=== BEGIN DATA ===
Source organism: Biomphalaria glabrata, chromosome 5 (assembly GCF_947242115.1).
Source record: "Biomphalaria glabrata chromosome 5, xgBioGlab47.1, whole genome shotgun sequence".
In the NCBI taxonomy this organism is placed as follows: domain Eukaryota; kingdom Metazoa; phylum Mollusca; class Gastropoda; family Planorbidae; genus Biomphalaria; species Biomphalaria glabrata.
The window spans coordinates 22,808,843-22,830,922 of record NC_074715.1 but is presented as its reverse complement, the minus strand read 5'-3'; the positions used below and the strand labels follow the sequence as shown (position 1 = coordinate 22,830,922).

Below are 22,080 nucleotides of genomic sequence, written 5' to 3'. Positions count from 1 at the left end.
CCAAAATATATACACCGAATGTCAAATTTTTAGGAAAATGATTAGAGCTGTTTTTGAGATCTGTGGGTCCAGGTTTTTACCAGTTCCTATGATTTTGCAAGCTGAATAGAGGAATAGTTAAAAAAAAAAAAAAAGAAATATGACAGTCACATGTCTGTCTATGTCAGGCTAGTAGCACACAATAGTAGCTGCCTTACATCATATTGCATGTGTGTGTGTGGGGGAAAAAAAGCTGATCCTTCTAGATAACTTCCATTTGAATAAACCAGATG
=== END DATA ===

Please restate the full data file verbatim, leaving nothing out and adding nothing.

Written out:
Source organism: Biomphalaria glabrata, chromosome 5 (assembly GCF_947242115.1).
Source record: "Biomphalaria glabrata chromosome 5, xgBioGlab47.1, whole genome shotgun sequence".
In the NCBI taxonomy this organism is placed as follows: domain Eukaryota; kingdom Metazoa; phylum Mollusca; class Gastropoda; family Planorbidae; genus Biomphalaria; species Biomphalaria glabrata.
The window spans coordinates 22,808,843-22,830,922 of record NC_074715.1 but is presented as its reverse complement, the minus strand read 5'-3'; the positions used below and the strand labels follow the sequence as shown (position 1 = coordinate 22,830,922).

Below are 22,080 nucleotides of genomic sequence, written 5' to 3'. Positions count from 1 at the left end.
CCAAAATATATACACCGAATGTCAAATTTTTAGGAAAATGATTAGAGCTGTTTTTGAGATCTGTGGGTCCAGGTTTTTACCAGTTCCTATGATTTTGCAAGCTGAATAGAGGAATAGTTAAAAAAAAAAAAAAAGAAATATGACAGTCACATGTCTGTCTATGTCAGGCTAGTAGCACACAATAGTAGCTGCCTTACATCATATTGCATGTGTGTGTGTGGGGGAAAAAAAGCTGATCCTTCTAGATAACTTCCATTTGAATAAACCAGATG